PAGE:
Where to go
East Africa is one of the richest bird areas in the world. With a wealth of different habitats, often close to each other, it's quite easy to spot over 100 species in one day. Although many of the birds are brightly colored and exotic looking, they are generally quite easily recognized; within a day or two you will be identifying the various species with ease! Their main habitats include water, open plains, woodlands and farmlands.
On or near water, you will find bright pink flamingos, hammerkops, iridescent kingfishers, plovers, herons, storks, geese, cranes, jacanas and of course the magnificent African fish eagle. In certain places along the Kenyan coast, there are breeding pairs of osprey as well.The open savanna plains, where the majority of the big safaris take place, offer excellent bird watching opportunities for some unusual ground dwellers. The ground hornbill, at nearly 110 cm. tall, is one of the largest and most visible; the tall secretary bird is also seen often. Eagles, vultures, and ostrich, the largest birds on earth, are spotted frequently.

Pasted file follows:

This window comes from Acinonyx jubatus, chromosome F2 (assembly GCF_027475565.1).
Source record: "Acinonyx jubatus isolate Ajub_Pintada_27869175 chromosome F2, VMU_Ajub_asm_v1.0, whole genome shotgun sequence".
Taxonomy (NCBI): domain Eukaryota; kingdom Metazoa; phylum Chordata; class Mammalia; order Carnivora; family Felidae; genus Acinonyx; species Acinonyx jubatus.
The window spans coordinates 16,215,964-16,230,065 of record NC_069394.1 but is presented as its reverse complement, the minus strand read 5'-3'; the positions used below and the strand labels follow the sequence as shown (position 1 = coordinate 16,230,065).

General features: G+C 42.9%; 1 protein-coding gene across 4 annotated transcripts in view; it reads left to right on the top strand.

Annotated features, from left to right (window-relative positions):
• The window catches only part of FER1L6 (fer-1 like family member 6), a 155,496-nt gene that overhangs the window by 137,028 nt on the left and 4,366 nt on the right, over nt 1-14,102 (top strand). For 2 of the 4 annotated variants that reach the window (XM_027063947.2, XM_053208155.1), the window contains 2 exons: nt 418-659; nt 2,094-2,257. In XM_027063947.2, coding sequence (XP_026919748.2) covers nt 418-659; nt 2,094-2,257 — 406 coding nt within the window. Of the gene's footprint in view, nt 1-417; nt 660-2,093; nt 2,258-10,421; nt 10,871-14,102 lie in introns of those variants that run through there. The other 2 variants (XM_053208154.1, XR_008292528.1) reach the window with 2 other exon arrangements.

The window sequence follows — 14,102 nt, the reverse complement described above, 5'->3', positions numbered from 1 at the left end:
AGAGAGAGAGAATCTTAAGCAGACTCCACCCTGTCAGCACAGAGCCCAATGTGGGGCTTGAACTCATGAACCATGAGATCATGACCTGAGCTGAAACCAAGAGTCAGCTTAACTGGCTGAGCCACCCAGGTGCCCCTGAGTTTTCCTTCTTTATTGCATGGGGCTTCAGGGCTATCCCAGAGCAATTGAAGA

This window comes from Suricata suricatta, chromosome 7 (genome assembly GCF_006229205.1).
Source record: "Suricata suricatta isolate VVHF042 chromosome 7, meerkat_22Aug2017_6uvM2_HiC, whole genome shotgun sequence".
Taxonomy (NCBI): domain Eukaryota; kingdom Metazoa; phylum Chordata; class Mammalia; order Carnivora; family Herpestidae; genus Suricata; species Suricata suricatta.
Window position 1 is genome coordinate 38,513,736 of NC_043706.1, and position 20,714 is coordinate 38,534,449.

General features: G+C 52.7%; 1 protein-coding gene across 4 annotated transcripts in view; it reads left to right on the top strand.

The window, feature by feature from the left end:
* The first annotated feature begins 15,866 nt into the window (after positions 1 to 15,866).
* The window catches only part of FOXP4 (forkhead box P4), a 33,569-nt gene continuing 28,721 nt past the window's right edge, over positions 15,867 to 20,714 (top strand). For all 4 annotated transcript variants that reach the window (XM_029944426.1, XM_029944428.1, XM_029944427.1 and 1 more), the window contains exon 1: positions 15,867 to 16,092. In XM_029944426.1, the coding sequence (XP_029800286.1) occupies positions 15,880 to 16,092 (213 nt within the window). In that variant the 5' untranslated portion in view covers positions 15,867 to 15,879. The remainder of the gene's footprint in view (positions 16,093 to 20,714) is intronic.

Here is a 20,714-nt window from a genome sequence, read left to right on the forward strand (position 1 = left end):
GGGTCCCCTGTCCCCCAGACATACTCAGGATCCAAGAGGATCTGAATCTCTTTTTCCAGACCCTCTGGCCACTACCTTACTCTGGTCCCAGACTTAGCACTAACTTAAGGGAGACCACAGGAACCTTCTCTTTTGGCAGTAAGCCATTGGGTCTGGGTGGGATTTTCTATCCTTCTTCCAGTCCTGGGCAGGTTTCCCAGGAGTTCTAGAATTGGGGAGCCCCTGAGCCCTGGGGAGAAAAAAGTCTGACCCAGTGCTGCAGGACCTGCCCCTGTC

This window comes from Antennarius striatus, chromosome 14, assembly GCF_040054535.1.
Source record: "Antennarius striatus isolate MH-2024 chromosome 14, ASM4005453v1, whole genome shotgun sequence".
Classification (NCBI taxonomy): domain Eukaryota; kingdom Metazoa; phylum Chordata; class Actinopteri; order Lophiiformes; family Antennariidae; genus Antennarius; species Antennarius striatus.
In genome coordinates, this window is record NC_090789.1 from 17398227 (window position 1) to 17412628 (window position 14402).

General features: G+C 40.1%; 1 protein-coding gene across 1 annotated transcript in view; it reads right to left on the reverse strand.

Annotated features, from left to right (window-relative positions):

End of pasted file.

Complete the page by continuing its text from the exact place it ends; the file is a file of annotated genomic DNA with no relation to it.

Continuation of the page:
The smaller plains birds, such as the ox-peckers, snowy white egrets, brilliant sunbirds and bustards are also found in abundance; you can't miss seeing birds on any game drive!Near the woodlands, you'll find yet more species with starlings of every color, bee-eaters, drongos, hornbills, shrikes, the beautiful lilac-breasted roller, barbets and guinea fowl.
Arriving into the big city airports, frequently the first birds spotted are the urban and farmland dwellers, such as the wagtails and weaverbirds, with their huge nest colonies.
Even a short two or three day safari will provide an excellent species count for the ardent bird watcher; a longer trip will ensure a superb introduction to the over 1,000 species found in East Africa.